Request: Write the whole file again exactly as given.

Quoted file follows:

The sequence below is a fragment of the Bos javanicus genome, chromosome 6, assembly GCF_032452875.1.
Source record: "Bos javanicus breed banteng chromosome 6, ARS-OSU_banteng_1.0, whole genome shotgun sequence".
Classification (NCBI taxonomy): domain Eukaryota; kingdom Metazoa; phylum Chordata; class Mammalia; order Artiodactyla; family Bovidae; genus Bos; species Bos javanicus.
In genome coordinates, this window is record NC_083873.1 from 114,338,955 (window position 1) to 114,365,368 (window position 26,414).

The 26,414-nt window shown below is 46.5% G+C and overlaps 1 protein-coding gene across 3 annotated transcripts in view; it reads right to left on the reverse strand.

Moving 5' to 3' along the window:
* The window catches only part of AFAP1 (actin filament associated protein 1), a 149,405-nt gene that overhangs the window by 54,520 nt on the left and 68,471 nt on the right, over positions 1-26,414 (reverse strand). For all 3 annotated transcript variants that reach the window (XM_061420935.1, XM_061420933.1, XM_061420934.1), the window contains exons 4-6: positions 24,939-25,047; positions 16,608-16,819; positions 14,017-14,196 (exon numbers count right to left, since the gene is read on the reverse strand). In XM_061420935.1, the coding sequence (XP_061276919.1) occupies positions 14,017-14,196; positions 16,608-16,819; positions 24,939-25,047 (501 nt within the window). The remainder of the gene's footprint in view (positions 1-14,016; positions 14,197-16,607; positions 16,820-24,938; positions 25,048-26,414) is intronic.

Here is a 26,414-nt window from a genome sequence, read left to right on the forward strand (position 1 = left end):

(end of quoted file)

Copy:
The sequence below is a fragment of the Bos javanicus genome, chromosome 6, assembly GCF_032452875.1.
Source record: "Bos javanicus breed banteng chromosome 6, ARS-OSU_banteng_1.0, whole genome shotgun sequence".
Classification (NCBI taxonomy): domain Eukaryota; kingdom Metazoa; phylum Chordata; class Mammalia; order Artiodactyla; family Bovidae; genus Bos; species Bos javanicus.
In genome coordinates, this window is record NC_083873.1 from 114,338,955 (window position 1) to 114,365,368 (window position 26,414).

The 26,414-nt window shown below is 46.5% G+C and overlaps 1 protein-coding gene across 3 annotated transcripts in view; it reads right to left on the reverse strand.

Moving 5' to 3' along the window:
* The window catches only part of AFAP1 (actin filament associated protein 1), a 149,405-nt gene that overhangs the window by 54,520 nt on the left and 68,471 nt on the right, over positions 1-26,414 (reverse strand). For all 3 annotated transcript variants that reach the window (XM_061420935.1, XM_061420933.1, XM_061420934.1), the window contains exons 4-6: positions 24,939-25,047; positions 16,608-16,819; positions 14,017-14,196 (exon numbers count right to left, since the gene is read on the reverse strand). In XM_061420935.1, the coding sequence (XP_061276919.1) occupies positions 14,017-14,196; positions 16,608-16,819; positions 24,939-25,047 (501 nt within the window). The remainder of the gene's footprint in view (positions 1-14,016; positions 14,197-16,607; positions 16,820-24,938; positions 25,048-26,414) is intronic.

Here is a 26,414-nt window from a genome sequence, read left to right on the forward strand (position 1 = left end):